I never thought Norway would have any major war cemeteries since there really haven’t been any major battles in Norway for centuries. But during the Second World War 100,000 Soviet prisoners of wars were sent to Norway to work as forced labor for the Germans. They primarily worked around northern Norway helping to build a railroad and other major infrastructure which should help the Germans to transport men and equipment closer to the frontline against the Soviet Union which ran along the Norwegian and finish border with the Soviet Union.
During the war 13,000 of the Soviet prisoners of war died due to hard work and pure condition in their prison camps. Most of these prisoners were buried close to the prison camps where they worked. After the war it was decided to move many of these dead to a common cemetery just outside the small settlement of Tjøtta. In 1951 a total 8,000 of the dead prisoners were reburied in the ground here outside Tjøtta.
At first there were no memorials for the dead Soviet prisoners of war – but in 1954 it was decided to erect a total of 28 memorials for the Soviet prisoners across northern Norway.
Originally not much was known about the people who had been transferred to the cemetery in Tjøtta – but a research projected was started in 2009 to identify as many of the buried prisoners as possible. In 2015 they put up memorial plagues with all the names of the identified prisoners who had been buried at the cemetery of Tjøtta.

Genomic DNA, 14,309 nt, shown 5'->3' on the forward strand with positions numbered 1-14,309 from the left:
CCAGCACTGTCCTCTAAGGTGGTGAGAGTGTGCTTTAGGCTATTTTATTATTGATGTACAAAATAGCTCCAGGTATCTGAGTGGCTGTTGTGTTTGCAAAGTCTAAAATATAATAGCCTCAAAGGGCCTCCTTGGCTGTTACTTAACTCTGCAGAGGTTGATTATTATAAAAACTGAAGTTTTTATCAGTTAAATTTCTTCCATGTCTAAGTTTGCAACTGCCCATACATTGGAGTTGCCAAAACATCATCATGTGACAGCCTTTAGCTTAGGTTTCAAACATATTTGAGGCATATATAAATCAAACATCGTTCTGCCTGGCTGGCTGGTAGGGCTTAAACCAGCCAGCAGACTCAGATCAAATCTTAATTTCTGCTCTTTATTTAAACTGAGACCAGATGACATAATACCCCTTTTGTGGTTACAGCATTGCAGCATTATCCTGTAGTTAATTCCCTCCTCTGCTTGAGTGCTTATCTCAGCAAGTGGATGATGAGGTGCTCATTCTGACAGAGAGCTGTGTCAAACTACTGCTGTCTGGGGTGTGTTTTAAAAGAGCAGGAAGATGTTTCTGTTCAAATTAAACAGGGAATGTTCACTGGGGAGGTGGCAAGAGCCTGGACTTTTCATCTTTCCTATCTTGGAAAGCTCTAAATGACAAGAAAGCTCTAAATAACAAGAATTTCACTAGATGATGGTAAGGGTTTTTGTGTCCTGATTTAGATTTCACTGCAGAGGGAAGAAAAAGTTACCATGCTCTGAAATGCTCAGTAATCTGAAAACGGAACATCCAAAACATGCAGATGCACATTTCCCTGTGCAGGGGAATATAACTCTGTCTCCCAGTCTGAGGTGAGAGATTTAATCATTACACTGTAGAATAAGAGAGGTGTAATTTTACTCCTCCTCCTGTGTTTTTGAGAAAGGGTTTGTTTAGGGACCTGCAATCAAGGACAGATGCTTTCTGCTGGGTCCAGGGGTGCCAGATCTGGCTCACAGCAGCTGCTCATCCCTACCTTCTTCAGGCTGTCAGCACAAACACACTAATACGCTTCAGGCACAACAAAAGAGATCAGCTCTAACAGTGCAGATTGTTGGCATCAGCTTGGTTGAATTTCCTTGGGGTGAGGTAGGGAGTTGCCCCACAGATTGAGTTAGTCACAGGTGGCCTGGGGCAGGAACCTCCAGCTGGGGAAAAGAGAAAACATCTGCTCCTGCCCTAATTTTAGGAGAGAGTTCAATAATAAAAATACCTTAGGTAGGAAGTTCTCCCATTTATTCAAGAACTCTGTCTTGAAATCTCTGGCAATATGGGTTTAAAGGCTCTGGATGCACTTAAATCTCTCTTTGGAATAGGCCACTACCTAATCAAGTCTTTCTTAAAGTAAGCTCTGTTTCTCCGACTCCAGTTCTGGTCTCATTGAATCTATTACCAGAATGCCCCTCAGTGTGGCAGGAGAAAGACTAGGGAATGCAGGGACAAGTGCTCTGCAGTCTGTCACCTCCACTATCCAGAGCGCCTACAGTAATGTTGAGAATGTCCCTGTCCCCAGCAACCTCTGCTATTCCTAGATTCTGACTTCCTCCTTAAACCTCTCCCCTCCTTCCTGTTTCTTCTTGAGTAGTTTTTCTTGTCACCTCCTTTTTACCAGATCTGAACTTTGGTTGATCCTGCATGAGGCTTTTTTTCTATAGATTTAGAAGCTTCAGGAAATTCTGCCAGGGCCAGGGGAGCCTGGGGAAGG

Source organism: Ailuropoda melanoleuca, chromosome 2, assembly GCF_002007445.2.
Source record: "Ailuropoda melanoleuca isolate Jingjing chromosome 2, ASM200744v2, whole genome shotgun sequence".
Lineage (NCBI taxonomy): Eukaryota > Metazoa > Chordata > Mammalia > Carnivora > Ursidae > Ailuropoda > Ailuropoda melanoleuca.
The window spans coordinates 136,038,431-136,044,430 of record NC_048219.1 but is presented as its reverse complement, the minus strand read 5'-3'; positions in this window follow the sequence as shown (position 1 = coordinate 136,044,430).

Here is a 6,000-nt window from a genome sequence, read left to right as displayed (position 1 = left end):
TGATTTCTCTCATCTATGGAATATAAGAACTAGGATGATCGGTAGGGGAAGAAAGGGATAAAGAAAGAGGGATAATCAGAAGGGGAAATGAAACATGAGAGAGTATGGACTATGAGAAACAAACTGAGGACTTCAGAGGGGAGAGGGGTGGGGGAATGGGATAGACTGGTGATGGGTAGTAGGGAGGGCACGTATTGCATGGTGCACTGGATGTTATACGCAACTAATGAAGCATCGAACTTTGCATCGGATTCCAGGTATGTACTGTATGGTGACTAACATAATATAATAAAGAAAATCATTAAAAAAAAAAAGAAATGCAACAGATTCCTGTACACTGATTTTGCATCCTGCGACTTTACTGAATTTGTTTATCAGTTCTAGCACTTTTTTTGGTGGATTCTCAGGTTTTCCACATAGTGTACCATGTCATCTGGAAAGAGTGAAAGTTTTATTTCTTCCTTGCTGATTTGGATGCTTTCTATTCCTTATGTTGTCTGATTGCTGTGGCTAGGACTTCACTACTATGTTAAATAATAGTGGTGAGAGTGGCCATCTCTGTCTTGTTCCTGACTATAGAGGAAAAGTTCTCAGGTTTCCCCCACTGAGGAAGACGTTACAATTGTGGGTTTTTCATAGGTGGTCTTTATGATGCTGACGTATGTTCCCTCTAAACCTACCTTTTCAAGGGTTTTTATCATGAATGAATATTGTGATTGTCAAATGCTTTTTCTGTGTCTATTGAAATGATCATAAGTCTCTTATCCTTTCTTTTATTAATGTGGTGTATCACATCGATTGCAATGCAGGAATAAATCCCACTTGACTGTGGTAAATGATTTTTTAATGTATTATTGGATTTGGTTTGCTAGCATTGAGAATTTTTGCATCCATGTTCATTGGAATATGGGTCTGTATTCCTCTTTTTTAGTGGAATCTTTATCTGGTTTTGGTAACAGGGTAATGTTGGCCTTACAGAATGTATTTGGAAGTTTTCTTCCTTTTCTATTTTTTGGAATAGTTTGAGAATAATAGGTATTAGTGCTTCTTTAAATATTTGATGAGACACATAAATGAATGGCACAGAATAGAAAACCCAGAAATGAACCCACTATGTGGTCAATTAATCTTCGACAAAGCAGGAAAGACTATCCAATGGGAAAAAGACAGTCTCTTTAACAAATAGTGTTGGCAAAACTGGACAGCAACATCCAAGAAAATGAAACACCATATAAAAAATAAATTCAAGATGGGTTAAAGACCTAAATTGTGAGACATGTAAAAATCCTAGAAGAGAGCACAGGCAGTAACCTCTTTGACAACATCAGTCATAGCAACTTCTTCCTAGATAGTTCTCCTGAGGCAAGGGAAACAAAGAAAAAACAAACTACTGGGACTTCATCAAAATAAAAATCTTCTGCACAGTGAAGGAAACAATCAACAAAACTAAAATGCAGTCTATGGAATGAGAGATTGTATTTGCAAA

In addition to the many prisoners of war who died other places a lot of people died close to this location. On 27th of November 1944 the ship Rigel were transporting Norwegian and Soviet prisoners along the Norwegian shore. The ship were attacked and sunk and 2,456 people died including the German crew of the ship. At first these people were left at the wreck but were later transferred to the cemetery.
The cemetery may be a sad place of remembrance. But the location of this cemetery is pretty good – with a view of the sea. You arrive at the cemetery just after you drive out of ferry at Tjøtta and it is right next to the only road of the area. So if you drive Kystvegen scenic road this is an interesting little stop along your route.
A lot of other casualties of WW2 in Norway – about five thousand Allied troops died there in 1940 😦
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Yes there was some battles around Narvik area.
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